Table 4. Kraft Pulping Results for Acetic Acid Hydrolyzate Bamboo Chips*

*Cooking conditions: Effective alkali 20%; sulfidity 25% (on NaOH); time heating to maximum temperature (from 80 °C to 163 °C) 60 min

Oxygen Delignification and Bleaching

The oxygen delignification efficiency of pulp derived from acetic acid hydrolyzed bamboo chips was 69.78% (Table 5). This was calculated on the basis of the kappa number before and after the O-stage. Viscosity only dropped from 1342 mL/g to 1128 mL/g, which generally matched the results of Mân Vu (2004) and Salmela et al. (2008). The pulp yield of the O-stage was 94.55%, indicating that there was little loss of cellulose during this stage. Kraft pulps with a high cooking yield and good viscosity were easily delignified by oxygen delignification to a low kappa number (7 to 9) without any significant loss (110 to 200 mL/g) in viscosity (Mân Vu 2004; Salmela et al. 2008).

Table 5. Oxygen Delignification Performance for Pulp Derived from Bamboo

The oxygen delignification pulps were further bleached to over 90% ISO brightness with the CCE-D-(EP)-D sequences (Table 6). The CCE stage was included in the bleaching process to address the low hemicellulose content, because the efficiency of cellulose conversion into specific derivatives was dependent upon the hemicellulose content of the dissolving pulp (Christov et al. 1998). Meanwhile, hemicellulose could also induce numerous of other drawbacks such as poor mechanical properties or yellowing. In the present study, a bamboo bleached pulp only contained 5.23% xylan, which was acceptable for many dissolving pulp applications. The D-(EP)-D sequence was used in the bleaching process, in which the total ClO2 charge was 4%. The α-cellulose content in the final pulp was 93%, which was suitable for viscose grade pulps (Ibarra et al. 2010). At the same time, the viscosity of pulp decreased from 1110 mL/g to 959 mL/g.

The ash content of the bleached bamboo pulp was 0.17%. Recent literature found that ash content for viscose grade bamboo pulp was 0.22% (He et al. 2008). This indicated that the proposed acetic acid hydrolysis, cooking, and bleaching method, including a CCE stage, was effective in removing the ash from the bamboo chips.

It is significant that the overall yield of dissolving pulp from bamboo raw material was 37%, which exceeded the general reported level of 30 to 35%. Clearly, this method of producing dissolving pulp from bamboo with acetic acid pre-hydrolysis is of potential significance in commercial production.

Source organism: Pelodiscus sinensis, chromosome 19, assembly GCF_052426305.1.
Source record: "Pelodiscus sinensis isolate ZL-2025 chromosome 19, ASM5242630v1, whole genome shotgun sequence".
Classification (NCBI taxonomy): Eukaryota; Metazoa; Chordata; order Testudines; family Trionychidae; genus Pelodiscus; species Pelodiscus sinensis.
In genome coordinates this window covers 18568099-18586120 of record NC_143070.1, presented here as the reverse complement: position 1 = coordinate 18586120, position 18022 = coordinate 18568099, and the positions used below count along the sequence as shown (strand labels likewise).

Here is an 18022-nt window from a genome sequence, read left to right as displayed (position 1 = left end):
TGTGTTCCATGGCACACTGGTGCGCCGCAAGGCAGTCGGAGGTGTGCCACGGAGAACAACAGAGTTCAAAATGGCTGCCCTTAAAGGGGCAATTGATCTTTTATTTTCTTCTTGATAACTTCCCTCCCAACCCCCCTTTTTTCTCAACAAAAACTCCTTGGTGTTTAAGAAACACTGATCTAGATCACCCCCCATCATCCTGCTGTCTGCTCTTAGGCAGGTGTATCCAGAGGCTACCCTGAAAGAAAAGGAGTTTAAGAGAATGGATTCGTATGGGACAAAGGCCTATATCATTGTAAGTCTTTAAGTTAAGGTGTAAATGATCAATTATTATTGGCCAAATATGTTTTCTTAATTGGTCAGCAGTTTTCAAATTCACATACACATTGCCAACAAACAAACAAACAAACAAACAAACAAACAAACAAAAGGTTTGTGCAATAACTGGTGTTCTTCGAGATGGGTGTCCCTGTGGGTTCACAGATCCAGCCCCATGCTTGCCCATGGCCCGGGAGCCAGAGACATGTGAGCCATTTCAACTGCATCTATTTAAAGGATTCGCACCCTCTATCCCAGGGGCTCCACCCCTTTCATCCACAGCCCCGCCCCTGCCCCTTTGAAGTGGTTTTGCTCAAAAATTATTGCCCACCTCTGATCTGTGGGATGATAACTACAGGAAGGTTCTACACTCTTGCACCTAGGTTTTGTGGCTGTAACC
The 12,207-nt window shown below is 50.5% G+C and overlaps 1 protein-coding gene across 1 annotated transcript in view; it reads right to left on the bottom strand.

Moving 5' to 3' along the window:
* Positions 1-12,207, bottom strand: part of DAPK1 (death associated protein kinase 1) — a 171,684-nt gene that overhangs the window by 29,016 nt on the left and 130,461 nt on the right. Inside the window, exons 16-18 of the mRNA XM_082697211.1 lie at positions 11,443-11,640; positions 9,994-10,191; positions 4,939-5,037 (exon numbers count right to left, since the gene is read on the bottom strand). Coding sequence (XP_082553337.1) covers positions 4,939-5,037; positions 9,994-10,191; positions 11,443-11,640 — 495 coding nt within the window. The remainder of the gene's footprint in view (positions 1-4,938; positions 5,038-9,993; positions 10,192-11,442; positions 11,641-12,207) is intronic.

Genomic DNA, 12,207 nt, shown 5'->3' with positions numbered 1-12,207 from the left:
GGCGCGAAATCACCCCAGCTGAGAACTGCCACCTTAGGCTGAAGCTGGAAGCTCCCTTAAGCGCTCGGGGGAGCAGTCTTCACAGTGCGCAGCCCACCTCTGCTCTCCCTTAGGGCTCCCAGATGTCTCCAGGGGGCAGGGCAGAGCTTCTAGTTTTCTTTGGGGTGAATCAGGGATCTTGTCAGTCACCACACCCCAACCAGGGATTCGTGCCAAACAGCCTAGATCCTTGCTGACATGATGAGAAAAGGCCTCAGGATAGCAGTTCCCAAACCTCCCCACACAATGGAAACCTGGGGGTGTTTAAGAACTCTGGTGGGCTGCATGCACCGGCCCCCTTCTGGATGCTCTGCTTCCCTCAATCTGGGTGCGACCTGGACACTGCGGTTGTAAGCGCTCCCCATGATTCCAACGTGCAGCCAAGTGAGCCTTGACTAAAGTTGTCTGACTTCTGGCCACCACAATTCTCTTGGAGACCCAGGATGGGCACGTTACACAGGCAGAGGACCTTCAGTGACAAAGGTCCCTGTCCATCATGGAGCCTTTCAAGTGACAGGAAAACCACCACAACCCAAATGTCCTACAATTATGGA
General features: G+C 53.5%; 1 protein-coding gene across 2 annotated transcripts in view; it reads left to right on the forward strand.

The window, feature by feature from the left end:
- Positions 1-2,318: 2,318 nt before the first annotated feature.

Table 6. Properties of Dissolving Pulp after Bleaching

Note: – no determination


  1. The substitution of dilute acetic acid for sulfuric acid was effective in pre-hydrolysis of dissolving pulp production from bamboo. The utilization of dilute acetic acid can lower the reaction temperature required to reach a satisfactory hydrolysis of raw material compared to hot water pre-hydrolysis.
  2. Due to less cellulose loss during the acetic acid pre-hydrolysis the yield of dissolving pulp from bamboo was as high as 41% after kraft cooking, and the final yield of fully bleached pulp was 37% with good brightness. This exceeds the highest rates previously reported, which is significant for manufacturing mills of dissolving pulp.
  3. The conditions of the kraft pulping and O-CCE-D-(EP)-D bleaching sequence proved suitable for the production of dissolving pulp from bamboo. The bleached pulp with 93% α-cellulose, 90% ISO brightness, 959 mL/g viscosity, 5.23% xylans, and 0.17% ash was appropriate for viscose rayon production.


The authors thank the National Natural Science Foundation of China (No. 31170549) for providing financial support on behalf of this study.


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Article submitted: October 16, 2014; Peer review completed: November 19, 2014; Revised version received and accepted: December 7, 2014; Published: December 12, 2014.